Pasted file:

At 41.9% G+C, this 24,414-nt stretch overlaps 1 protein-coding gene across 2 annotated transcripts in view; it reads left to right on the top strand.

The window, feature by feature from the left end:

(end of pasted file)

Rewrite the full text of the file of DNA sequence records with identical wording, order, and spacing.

At 41.9% G+C, this 24,414-nt stretch overlaps 1 protein-coding gene across 2 annotated transcripts in view; it reads left to right on the top strand.

The window, feature by feature from the left end: